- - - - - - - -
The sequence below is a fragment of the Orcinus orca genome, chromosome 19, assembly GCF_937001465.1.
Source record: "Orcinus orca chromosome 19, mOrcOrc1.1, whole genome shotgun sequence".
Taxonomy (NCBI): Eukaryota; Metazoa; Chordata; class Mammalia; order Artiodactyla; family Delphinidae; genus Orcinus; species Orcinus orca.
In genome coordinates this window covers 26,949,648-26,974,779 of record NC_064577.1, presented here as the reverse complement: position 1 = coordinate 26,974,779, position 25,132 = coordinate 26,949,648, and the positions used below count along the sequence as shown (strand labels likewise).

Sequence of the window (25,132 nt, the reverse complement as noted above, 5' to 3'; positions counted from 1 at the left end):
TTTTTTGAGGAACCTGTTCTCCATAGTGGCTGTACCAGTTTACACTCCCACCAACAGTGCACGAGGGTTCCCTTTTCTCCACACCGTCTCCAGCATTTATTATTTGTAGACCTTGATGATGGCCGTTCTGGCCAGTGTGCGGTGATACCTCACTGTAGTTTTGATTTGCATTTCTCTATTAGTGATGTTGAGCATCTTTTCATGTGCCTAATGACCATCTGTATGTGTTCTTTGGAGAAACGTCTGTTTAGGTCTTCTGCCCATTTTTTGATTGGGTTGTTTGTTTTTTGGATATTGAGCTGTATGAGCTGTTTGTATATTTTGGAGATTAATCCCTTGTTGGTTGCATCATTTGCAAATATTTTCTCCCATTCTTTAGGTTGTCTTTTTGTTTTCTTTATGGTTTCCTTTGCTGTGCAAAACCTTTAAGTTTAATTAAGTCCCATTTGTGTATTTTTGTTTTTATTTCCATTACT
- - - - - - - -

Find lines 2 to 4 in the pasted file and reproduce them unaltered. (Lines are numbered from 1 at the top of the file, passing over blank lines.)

Source record: "Orcinus orca chromosome 19, mOrcOrc1.1, whole genome shotgun sequence".
Taxonomy (NCBI): Eukaryota; Metazoa; Chordata; class Mammalia; order Artiodactyla; family Delphinidae; genus Orcinus; species Orcinus orca.
In genome coordinates this window covers 26,949,648-26,974,779 of record NC_064577.1, presented here as the reverse complement: position 1 = coordinate 26,974,779, position 25,132 = coordinate 26,949,648, and the positions used below count along the sequence as shown (strand labels likewise).